Last year about this time, we wrote about the state of the law in Rhode Island regarding the rights of grandparents in trying to maintain relationships with their grandchildren. At the time, lawmakers were beginning hearings into whether to expand rights curtailed by a U.S. Supreme Court decision in 2000 that gave the balance of control on such questions to the parents of the children. Since then, changes have been enacted – allowing family courts more leeway in granting grandparents reasonable access.
As is the case in every state, the law requires that the court make such determinations based on what is in the best interests of the child.
How it was
Under previous law, grandparents could petition the court for visitation rights under limited conditions. These included:
- If their adult child died
- If the adult child was getting a divorce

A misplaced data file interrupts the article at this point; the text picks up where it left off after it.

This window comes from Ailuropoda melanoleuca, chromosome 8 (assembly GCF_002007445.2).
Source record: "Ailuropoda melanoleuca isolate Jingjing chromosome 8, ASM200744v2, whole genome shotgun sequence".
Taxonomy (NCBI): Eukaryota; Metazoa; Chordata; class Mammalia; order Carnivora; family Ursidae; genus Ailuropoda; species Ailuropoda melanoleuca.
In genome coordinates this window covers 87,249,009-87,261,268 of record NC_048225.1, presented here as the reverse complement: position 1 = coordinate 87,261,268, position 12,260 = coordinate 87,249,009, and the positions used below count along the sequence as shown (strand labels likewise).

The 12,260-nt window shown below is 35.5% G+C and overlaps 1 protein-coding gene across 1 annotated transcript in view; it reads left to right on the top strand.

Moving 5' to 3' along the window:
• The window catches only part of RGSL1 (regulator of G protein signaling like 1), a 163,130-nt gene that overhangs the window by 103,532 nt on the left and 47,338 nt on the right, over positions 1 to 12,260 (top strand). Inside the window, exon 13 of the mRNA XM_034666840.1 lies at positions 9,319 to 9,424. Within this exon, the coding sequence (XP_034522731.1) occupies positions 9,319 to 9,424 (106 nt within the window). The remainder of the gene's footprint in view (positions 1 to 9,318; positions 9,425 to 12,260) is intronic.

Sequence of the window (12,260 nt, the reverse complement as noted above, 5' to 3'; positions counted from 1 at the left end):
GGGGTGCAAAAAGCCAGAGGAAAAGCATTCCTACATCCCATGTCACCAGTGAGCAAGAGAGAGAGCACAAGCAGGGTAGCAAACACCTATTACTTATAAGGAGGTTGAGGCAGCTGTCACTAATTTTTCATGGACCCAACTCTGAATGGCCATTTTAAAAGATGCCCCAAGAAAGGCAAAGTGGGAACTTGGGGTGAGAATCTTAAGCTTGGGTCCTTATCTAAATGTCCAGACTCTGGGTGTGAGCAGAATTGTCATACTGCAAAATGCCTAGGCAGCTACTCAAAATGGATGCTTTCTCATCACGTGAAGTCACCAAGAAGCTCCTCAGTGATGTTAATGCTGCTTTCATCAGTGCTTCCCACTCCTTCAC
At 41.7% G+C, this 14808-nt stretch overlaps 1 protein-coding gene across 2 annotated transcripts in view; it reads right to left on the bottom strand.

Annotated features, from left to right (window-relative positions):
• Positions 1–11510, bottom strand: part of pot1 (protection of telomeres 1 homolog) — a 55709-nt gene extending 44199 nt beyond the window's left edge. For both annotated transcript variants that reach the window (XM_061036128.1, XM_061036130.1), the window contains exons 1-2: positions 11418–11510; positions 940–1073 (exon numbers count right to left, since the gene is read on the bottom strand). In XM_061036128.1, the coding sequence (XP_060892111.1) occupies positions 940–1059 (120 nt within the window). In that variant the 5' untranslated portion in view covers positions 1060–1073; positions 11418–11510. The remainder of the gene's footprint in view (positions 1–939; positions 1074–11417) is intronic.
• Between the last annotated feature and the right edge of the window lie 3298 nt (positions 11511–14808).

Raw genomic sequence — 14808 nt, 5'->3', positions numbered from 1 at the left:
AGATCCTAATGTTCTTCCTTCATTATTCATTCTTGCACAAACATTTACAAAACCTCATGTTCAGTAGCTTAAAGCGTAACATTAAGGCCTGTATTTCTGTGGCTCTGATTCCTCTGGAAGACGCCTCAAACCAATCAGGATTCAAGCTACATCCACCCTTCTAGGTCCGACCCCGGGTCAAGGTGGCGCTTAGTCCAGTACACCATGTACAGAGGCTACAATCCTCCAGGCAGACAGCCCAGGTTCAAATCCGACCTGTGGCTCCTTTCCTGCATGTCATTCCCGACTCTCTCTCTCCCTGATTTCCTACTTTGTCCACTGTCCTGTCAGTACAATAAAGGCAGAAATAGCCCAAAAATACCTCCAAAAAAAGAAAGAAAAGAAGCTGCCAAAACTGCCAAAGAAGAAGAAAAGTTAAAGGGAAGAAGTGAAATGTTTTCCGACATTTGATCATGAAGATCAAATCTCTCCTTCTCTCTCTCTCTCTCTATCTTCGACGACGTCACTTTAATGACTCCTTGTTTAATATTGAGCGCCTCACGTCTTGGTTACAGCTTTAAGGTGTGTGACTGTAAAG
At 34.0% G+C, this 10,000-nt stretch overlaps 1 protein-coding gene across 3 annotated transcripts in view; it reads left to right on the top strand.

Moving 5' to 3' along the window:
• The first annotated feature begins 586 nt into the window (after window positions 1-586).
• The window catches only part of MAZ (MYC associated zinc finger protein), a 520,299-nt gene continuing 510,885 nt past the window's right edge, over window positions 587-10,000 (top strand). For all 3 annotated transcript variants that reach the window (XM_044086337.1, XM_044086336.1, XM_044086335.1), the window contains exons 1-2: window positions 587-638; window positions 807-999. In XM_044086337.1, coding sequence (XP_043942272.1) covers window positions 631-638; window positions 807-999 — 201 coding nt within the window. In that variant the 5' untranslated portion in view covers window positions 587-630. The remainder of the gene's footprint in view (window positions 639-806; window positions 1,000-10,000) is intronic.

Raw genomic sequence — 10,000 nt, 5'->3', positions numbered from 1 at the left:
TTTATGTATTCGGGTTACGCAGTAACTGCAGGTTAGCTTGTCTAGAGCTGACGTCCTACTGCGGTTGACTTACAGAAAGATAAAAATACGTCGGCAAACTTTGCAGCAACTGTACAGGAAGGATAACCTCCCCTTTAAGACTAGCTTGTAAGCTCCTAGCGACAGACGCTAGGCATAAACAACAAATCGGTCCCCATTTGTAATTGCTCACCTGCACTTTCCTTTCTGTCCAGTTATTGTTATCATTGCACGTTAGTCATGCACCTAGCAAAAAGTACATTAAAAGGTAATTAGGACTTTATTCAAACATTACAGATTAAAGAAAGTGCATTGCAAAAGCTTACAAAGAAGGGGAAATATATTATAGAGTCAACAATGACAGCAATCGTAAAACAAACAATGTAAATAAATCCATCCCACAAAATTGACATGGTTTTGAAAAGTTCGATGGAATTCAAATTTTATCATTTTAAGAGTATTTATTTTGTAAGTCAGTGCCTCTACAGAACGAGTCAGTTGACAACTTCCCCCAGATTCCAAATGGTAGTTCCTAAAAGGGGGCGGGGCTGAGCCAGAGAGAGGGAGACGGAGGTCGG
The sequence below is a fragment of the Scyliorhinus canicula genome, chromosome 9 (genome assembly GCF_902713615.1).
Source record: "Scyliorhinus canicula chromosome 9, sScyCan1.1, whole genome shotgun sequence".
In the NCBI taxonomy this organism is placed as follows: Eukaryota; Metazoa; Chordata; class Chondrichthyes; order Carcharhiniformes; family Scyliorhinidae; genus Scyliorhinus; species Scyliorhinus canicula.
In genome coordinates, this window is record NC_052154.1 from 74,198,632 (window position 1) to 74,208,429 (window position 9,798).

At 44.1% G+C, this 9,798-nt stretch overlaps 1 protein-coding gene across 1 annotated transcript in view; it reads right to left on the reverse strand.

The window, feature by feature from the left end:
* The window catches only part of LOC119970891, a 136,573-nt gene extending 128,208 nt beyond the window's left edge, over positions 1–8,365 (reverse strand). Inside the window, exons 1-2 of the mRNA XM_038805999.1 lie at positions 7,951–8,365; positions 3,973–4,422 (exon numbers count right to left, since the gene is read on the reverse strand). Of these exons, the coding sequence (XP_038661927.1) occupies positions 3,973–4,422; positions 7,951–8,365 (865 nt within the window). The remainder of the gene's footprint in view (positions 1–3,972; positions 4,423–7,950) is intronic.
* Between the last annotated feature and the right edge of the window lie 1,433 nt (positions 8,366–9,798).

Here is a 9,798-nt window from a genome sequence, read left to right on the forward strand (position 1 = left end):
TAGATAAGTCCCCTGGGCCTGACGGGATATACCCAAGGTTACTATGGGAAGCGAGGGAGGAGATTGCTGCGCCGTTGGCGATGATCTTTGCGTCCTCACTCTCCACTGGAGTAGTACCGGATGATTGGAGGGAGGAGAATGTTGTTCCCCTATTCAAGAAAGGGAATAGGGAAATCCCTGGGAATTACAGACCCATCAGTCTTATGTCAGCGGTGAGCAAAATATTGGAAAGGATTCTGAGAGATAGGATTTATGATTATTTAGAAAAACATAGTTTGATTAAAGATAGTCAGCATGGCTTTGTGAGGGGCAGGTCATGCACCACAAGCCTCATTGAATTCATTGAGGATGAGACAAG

- If parental rights were denied to that adult child
- If an adult child had not asserted visitation rights for him- or herself
How it is
With the new law, applying the standard of best interests of the child, courts can grant visitation rights after finding:
- The petitioning grandparent is “a fit and proper person”
- That the petitioner can show a record of having tried and failed to see the grandchild in the previous 30 days of filing with the court
- That visitation won’t be possible without court intervention
- Clear and convincing evidence that parents had unreasonably restricted visitation with the child
Experienced attorneys understand that child custody and visitation issues are among the most delicate that any family faces. Every case is different and deserves to be handled with the sensitivity necessary to address each one’s unique demands.